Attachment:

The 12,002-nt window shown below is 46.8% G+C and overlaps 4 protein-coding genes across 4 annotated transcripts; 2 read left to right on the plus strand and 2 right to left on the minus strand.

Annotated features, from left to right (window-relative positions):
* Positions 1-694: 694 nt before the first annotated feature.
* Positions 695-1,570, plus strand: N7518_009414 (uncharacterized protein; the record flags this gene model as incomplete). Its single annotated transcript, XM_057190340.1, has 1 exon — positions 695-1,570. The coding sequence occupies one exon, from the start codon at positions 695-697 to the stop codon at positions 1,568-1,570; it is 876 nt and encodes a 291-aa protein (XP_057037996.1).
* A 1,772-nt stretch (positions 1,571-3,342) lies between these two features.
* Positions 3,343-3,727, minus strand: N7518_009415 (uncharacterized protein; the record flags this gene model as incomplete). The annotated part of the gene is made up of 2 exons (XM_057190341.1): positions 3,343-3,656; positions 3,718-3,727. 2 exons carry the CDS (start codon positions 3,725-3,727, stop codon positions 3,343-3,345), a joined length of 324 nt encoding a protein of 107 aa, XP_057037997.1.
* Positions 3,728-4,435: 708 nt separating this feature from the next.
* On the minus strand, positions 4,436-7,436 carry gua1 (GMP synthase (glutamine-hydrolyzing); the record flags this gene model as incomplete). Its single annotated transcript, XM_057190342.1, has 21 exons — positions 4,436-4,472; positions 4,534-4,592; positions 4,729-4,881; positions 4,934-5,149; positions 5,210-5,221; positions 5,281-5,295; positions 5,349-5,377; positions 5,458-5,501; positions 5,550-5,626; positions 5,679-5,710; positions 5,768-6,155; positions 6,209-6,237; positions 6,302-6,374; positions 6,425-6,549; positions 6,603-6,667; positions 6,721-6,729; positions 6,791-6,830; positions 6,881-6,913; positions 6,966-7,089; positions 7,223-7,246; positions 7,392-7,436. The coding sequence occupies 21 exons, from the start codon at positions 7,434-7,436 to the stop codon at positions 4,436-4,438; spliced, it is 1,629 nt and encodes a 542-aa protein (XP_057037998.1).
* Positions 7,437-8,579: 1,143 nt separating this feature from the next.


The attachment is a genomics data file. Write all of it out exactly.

The 12,002-nt window shown below is 46.8% G+C and overlaps 4 protein-coding genes across 4 annotated transcripts; 2 read left to right on the plus strand and 2 right to left on the minus strand.

Annotated features, from left to right (window-relative positions):
* Positions 1-694: 694 nt before the first annotated feature.
* Positions 695-1,570, plus strand: N7518_009414 (uncharacterized protein; the record flags this gene model as incomplete). Its single annotated transcript, XM_057190340.1, has 1 exon — positions 695-1,570. The coding sequence occupies one exon, from the start codon at positions 695-697 to the stop codon at positions 1,568-1,570; it is 876 nt and encodes a 291-aa protein (XP_057037996.1).
* A 1,772-nt stretch (positions 1,571-3,342) lies between these two features.
* Positions 3,343-3,727, minus strand: N7518_009415 (uncharacterized protein; the record flags this gene model as incomplete). The annotated part of the gene is made up of 2 exons (XM_057190341.1): positions 3,343-3,656; positions 3,718-3,727. 2 exons carry the CDS (start codon positions 3,725-3,727, stop codon positions 3,343-3,345), a joined length of 324 nt encoding a protein of 107 aa, XP_057037997.1.
* Positions 3,728-4,435: 708 nt separating this feature from the next.
* On the minus strand, positions 4,436-7,436 carry gua1 (GMP synthase (glutamine-hydrolyzing); the record flags this gene model as incomplete). Its single annotated transcript, XM_057190342.1, has 21 exons — positions 4,436-4,472; positions 4,534-4,592; positions 4,729-4,881; positions 4,934-5,149; positions 5,210-5,221; positions 5,281-5,295; positions 5,349-5,377; positions 5,458-5,501; positions 5,550-5,626; positions 5,679-5,710; positions 5,768-6,155; positions 6,209-6,237; positions 6,302-6,374; positions 6,425-6,549; positions 6,603-6,667; positions 6,721-6,729; positions 6,791-6,830; positions 6,881-6,913; positions 6,966-7,089; positions 7,223-7,246; positions 7,392-7,436. The coding sequence occupies 21 exons, from the start codon at positions 7,434-7,436 to the stop codon at positions 4,436-4,438; spliced, it is 1,629 nt and encodes a 542-aa protein (XP_057037998.1).
* Positions 7,437-8,579: 1,143 nt separating this feature from the next.